We had New Year’s breakfast at one of the French cafés and after that we continued our exploration of Vientiane: we visited the famous temples of Wat Si Saket and Haw Pha Kaeo, with beautiful Buddha sculptures in all positions and styles.

Buddha images in the old temple of Wat Si Saket in Vientiane

Ivan and I in Pha That Luang, the evening of New Year's Eve

Then we visited the old market, Talat Sao, which we did not like so much. After a lunch made of noodle soup and fruit shakes, we stopped in Wat Si Muang on the way to the Lao sauna. Because it was a Sunday, it seemed that the whole population of Vientiane was in the temple. The site burst in activity: women preparing the offerings, made of bananas, flowers and candles, parents bringing their children to make their first offerings, people sitting around a monk, all connected by a thread, while the monk said a prayer, etc. We stayed there for a while, surprised and delighted with so much going on around us.

Sunday prayers and offerings in the temple of Wat Si Muang, Vientiane

People making offerings in the temple of Wat Si Muang, Vientiane

Finally, we went on with the last stop of our itinerary: the temple forest of Wat Sok Pa Luang, where I tried the Lao herbal sauna (Iván preferred to stay out of it, you can ask him why…).

We finished the day with a ride along the riverside, where we saw families strolling, people doing exercise in the park and teenagers doing a bicycle and skate street show. After a dinner made of local dishes and beerlao, we were picked up at the hotel for the night bus to Pakse, in the South of Laos.

Vang Vieng: a positive surprise (28-31.12.11)

We even considered the idea of skipping Vang Vieng since after enjoying the quiet and beautiful North we were not in “that” party mood. Indeed, we strongly criticize everything related to the “tubing” business created in this city to entertain party animals from all over the globe. For us, Laos is just not the place for such a thing.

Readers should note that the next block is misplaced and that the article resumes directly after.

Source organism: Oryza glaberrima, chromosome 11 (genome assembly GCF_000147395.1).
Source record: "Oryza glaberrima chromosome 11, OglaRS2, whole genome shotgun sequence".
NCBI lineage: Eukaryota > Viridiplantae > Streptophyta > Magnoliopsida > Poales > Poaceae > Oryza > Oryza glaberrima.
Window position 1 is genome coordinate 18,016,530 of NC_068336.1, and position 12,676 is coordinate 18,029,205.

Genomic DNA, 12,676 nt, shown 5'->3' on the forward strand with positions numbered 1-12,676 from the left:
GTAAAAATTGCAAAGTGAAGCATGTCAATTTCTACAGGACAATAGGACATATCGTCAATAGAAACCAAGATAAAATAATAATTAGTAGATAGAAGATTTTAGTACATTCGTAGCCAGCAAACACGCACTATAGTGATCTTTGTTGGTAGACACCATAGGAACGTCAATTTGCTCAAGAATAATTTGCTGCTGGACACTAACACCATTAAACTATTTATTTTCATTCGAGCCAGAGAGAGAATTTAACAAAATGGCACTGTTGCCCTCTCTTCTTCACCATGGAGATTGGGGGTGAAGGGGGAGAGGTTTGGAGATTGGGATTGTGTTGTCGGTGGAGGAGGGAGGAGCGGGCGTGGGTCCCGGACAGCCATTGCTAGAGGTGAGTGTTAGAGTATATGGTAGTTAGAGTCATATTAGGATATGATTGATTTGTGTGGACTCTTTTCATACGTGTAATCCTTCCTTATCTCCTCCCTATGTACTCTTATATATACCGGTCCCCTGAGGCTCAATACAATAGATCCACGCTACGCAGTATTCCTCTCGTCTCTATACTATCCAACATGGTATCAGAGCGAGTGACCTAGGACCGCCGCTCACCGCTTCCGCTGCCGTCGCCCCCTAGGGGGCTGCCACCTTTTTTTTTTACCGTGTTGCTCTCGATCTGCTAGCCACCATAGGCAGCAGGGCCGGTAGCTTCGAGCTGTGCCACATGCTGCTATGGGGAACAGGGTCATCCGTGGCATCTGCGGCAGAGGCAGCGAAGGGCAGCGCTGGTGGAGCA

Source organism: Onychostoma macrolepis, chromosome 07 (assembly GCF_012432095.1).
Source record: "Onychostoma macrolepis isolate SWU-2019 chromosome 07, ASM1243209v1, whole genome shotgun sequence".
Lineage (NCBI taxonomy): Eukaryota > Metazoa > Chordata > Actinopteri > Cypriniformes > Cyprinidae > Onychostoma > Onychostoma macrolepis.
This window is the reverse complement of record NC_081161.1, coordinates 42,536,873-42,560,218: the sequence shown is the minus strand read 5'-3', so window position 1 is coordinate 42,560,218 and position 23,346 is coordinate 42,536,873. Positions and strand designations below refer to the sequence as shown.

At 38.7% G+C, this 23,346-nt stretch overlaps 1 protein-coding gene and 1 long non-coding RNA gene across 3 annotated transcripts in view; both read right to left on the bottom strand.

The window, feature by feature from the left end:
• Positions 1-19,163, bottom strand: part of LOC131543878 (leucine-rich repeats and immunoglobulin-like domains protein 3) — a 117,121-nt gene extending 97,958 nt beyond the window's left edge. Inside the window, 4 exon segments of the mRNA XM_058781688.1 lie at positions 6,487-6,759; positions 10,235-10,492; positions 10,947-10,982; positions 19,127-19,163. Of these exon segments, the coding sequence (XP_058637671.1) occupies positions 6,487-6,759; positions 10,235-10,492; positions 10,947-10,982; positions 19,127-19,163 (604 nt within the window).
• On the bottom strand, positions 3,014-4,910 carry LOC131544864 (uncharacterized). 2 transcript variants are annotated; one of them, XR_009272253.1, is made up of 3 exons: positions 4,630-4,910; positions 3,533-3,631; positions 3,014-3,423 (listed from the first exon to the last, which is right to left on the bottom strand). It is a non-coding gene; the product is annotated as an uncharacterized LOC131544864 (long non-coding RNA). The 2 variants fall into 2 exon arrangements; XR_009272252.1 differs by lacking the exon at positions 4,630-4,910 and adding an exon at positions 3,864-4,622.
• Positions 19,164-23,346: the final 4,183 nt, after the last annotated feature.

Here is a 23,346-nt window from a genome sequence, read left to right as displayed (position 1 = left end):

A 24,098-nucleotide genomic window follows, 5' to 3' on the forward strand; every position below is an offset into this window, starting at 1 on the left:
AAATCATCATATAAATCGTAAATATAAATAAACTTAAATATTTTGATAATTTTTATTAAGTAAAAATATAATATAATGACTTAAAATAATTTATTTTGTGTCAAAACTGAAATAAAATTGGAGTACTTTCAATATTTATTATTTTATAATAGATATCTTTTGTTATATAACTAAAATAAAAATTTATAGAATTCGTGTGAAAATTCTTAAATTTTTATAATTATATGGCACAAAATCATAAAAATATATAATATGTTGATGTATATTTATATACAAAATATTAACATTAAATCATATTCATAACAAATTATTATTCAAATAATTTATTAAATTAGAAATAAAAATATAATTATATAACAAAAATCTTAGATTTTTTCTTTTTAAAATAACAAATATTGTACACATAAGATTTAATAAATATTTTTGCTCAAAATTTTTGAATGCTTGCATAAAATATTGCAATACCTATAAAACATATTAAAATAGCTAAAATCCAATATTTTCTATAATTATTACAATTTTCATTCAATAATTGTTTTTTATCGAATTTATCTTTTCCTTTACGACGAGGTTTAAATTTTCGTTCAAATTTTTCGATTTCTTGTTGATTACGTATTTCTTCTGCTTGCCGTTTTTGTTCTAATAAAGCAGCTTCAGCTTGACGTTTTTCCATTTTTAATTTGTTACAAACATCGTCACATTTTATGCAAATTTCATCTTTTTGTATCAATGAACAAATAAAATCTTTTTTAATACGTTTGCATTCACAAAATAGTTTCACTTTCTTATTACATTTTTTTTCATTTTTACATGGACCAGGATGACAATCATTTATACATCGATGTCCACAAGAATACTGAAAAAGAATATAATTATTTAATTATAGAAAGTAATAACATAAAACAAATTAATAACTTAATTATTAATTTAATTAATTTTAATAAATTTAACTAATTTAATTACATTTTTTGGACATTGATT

We got to Vang Vieng from Luang Prabang after a long trip through mountainous landscape. Although a bit tiring, it was rather rewarding thanks to a series of views of the sunset over the valley. We highly recommend that if you do this same trip you should try to get your driver to stop at the main view points.

Stunning views from the bus between Luang Prabang and Vang Vieng

We got there in the late evening and at that time the city was lively but far from welcoming. Every place that has any interest is lined up in the one and almost any street of the city. The noisy and colourful street is taken by restaurants that serve semi-occidental food and continuously show TV series such Friends, The Simpsons and Family Guy. Packs of youngsters, tired after a hard day of practicing shot lifting, lie in the sofas taking care of the pizzas and burgers.

We got to Pan’s Place, a little bit down the road, away from the main heat of the city where the owner gave as a warm welcome. It is a backpackers place and the rooms have good cost/quality rate. Make sure you check the rooms first since they can vary a lot. Those in the inner building are bigger and quieter with a little porch. That night we decided to explore the city and find something nice to eat. We decided to give an opportunity to “Whopping Burgers” since our guidebook made a comment on the size of their burgers that we needed to verify ;). And to our surprise, we just found the best burger that we ever had in our lives!! The place is run by who might be the sweetest Japanese couple and their burgers blow your mind away. This experience should have its own post, but let’s just say here that they made our day. If you happen to go to Vang Vieng YOU MUST GO. We ended up having dinner there every day trying all different burgers.